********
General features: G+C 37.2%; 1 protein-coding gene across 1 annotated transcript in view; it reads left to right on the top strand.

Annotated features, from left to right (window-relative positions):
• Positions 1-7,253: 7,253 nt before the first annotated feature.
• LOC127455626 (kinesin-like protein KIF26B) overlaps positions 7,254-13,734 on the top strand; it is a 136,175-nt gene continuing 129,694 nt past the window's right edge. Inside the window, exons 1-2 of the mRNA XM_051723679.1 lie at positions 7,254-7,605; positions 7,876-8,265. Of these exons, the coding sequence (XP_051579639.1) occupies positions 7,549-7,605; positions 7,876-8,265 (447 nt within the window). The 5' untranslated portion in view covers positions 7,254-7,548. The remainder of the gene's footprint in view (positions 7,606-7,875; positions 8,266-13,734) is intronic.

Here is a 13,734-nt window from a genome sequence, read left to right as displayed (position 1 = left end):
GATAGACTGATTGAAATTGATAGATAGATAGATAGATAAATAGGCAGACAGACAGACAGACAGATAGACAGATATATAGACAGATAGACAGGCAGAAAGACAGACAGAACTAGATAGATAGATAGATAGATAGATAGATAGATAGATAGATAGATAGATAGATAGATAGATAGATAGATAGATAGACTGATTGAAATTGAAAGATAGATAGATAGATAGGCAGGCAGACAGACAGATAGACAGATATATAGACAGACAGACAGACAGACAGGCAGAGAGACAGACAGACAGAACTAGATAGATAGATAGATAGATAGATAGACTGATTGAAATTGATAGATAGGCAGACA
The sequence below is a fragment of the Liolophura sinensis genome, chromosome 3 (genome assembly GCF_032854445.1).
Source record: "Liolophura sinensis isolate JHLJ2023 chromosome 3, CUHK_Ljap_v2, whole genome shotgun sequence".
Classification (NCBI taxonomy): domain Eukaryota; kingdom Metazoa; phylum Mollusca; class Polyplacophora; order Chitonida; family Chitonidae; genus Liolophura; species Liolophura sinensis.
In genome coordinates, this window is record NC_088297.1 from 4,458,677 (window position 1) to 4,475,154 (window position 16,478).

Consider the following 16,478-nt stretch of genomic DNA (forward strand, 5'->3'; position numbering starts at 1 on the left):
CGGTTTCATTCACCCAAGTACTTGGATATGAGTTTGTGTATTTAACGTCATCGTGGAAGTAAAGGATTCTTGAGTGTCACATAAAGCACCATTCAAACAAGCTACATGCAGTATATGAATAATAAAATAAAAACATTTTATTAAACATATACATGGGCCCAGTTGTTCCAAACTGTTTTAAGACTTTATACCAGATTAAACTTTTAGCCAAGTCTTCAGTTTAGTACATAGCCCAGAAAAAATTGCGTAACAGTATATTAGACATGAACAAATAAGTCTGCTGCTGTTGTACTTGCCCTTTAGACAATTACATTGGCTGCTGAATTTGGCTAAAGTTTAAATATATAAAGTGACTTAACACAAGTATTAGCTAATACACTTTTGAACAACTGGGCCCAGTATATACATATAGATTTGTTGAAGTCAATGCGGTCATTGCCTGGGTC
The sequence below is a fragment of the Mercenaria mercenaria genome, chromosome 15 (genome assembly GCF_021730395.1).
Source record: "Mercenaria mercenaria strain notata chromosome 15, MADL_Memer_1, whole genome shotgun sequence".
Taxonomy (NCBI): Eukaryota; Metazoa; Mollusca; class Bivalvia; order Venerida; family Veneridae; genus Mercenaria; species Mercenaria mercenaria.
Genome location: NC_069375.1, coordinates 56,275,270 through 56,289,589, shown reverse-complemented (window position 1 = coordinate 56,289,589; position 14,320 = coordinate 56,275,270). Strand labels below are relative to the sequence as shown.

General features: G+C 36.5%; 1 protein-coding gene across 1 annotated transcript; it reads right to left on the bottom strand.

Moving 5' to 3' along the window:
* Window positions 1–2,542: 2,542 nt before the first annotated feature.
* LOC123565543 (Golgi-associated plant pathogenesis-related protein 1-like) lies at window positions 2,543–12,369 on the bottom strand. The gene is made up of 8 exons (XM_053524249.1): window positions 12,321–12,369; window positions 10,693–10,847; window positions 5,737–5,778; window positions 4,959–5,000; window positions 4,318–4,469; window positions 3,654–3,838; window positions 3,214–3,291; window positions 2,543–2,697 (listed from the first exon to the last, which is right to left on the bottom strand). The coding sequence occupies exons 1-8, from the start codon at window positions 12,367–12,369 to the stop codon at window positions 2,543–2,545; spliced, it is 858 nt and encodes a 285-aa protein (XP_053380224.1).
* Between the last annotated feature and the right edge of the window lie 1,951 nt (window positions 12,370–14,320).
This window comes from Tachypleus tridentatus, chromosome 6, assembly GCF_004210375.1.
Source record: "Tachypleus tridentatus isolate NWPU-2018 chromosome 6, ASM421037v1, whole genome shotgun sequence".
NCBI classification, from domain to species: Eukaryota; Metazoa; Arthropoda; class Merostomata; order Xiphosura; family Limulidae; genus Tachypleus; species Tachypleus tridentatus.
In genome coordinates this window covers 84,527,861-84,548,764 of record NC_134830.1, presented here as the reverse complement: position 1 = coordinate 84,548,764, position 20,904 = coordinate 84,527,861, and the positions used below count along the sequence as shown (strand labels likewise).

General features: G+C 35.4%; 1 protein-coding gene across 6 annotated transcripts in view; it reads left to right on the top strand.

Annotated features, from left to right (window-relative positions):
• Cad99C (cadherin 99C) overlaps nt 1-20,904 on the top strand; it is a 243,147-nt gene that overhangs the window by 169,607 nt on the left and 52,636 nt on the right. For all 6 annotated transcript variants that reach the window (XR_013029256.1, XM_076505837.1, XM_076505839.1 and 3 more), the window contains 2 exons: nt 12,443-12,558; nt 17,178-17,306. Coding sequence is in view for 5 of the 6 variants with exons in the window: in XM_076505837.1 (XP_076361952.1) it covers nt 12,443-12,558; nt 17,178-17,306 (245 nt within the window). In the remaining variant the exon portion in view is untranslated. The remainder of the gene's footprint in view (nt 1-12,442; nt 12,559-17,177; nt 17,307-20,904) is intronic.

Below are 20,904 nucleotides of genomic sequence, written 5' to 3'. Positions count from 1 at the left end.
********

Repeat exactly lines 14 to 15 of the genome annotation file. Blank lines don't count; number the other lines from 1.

Source record: "Mercenaria mercenaria strain notata chromosome 15, MADL_Memer_1, whole genome shotgun sequence".
Taxonomy (NCBI): Eukaryota; Metazoa; Mollusca; class Bivalvia; order Venerida; family Veneridae; genus Mercenaria; species Mercenaria mercenaria.